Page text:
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SpaceX cargo mission: Return science sample capability as important as space station resupply

Date:
October 10, 2012
Source:
NASA
Summary:
While the first NASA Commercial Resupply Services (CRS) flight to the International Space Station is historic, the delivery and more importantly the return of science samples is pivotal. Since the retirement of the shuttles, the only return capability available from the space station was via the Russian Soyuz vehicle, with cold stowage even more limited -- but not anymore. Space Exploration Technologies Corp., or SpaceX, is now able to provide this service, as well.

The Dragon spacecraft is secured before being transported back to a SpaceX facility. May 31, 2012.
Credit: SpaceX

While the first NASA Commercial Resupply Services (CRS) flight to the International Space Station is historic, the delivery and more importantly the return of science samples is pivotal. Since the retirement of the shuttles, the only return capability available from the space station was via the Russian Soyuz vehicle, with cold stowage even more limited -- but not anymore. Space Exploration Technologies Corp., or SpaceX, is now able to provide this service, as well.

SpaceX CRS-1 mission, using the Falcon 9 rocket and Dragon cargo spacecraft, launched Oct. 7, with a planned station docking date of Oct. 10. This is the first of 12 contracted flights to resupply the station, providing a new U.S. capability to deliver and return cargo -- including science investigations, particularly those that require cold stowage. A successful demonstration flight to the station completed in May.

Dragon carries approximately 882 pounds of cargo, including equipment and supplies for the 166 planned investigations for the Expedition 33 timeframe; 63 of these are new investigations. These supplies will support investigations for multiple research disciplines.

Dragon will return to Earth with close to 866 pounds of scientific supplies -- including samples from research involving human health, biotechnology, and materials research, along with educational investigations and approximately 518 pounds of station hardware. Though resupply is important, significant science sample return capability is exciting for the research community.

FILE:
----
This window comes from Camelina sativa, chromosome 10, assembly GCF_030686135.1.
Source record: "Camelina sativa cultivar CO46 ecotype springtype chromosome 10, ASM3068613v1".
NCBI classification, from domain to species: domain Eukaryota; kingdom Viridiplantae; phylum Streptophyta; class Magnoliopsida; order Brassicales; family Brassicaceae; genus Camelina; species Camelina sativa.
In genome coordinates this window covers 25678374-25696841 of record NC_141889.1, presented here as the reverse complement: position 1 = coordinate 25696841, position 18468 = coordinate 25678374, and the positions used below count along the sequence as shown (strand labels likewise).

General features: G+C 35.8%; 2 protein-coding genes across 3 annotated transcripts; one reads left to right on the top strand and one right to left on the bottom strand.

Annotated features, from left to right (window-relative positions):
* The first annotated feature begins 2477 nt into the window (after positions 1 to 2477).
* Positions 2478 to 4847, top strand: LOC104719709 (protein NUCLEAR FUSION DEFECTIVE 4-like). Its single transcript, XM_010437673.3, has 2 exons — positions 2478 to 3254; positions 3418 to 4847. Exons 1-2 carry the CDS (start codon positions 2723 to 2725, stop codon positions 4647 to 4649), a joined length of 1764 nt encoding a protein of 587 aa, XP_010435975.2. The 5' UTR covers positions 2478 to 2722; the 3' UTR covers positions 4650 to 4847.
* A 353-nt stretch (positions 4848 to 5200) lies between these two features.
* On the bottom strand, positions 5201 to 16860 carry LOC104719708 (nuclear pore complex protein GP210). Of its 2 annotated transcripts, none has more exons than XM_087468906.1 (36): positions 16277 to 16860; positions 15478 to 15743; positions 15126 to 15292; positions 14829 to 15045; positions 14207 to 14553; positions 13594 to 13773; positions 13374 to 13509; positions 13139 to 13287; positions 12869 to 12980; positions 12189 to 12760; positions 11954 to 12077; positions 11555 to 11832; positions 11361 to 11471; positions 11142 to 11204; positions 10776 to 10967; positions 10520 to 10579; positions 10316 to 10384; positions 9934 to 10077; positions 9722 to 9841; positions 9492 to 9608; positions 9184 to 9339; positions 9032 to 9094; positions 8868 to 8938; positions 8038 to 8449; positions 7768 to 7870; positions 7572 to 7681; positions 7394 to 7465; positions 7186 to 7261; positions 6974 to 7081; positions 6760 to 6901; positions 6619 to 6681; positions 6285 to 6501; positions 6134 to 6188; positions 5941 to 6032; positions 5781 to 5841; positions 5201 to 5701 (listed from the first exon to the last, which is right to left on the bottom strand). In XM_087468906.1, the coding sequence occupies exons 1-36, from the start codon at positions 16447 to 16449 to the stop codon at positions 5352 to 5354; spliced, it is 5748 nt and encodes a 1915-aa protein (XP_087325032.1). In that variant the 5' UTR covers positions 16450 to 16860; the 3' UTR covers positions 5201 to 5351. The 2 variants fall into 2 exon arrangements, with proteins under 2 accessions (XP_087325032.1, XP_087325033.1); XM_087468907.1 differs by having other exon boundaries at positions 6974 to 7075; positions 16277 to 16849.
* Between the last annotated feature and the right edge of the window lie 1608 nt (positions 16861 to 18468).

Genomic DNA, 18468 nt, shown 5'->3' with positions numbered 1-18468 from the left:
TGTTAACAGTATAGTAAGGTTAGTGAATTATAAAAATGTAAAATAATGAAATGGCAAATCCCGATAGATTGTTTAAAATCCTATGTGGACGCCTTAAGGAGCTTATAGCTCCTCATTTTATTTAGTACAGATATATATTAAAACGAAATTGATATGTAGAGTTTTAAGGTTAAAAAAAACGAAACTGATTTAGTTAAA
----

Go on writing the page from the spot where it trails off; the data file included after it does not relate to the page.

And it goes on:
This return capability will considerably enhance the amount of science that can be done, as it allows for samples to return home in a timely manner for analysis. This also frees up cold stowage space aboard station for new samples and continued research, as many samples have been kept in cold stowage until a ride home was available. Often times, researchers cannot complete analyses until the on-orbit samples are returned and evaluated.

"While some of this data can be obtained by on orbit analysis, many analysis techniques have not been miniaturized or modified to allow them to be performed on orbit, which means sample return is the only way to obtain this data," said Marybeth Edeen, deputy manager for the International Space Station Research Integration Office.

Though manifests can change, currently there are many research samples from a variety of investigations scheduled for return when the Dragon spacecraft returns to Earth.

Several ongoing investigations -- Nutrition, Pro-K, Repository, and Biosphosphonates -- have samples returning on Dragon, providing additional data for researchers working on these investigations. All four of these studies involve understanding changes to the human body when exposed to microgravity conditions, especially for long-durations. Specifically, this research looks at bone health, blood chemistry and hormonal changes, as well as oxidative damage and human physiological changes and adaptation.

"Biological samples from the crew and life sciences experiments are frozen on orbit and returned to allow researchers to understand exactly what changes occurred as a result of the exposure to microgravity," Edeen said.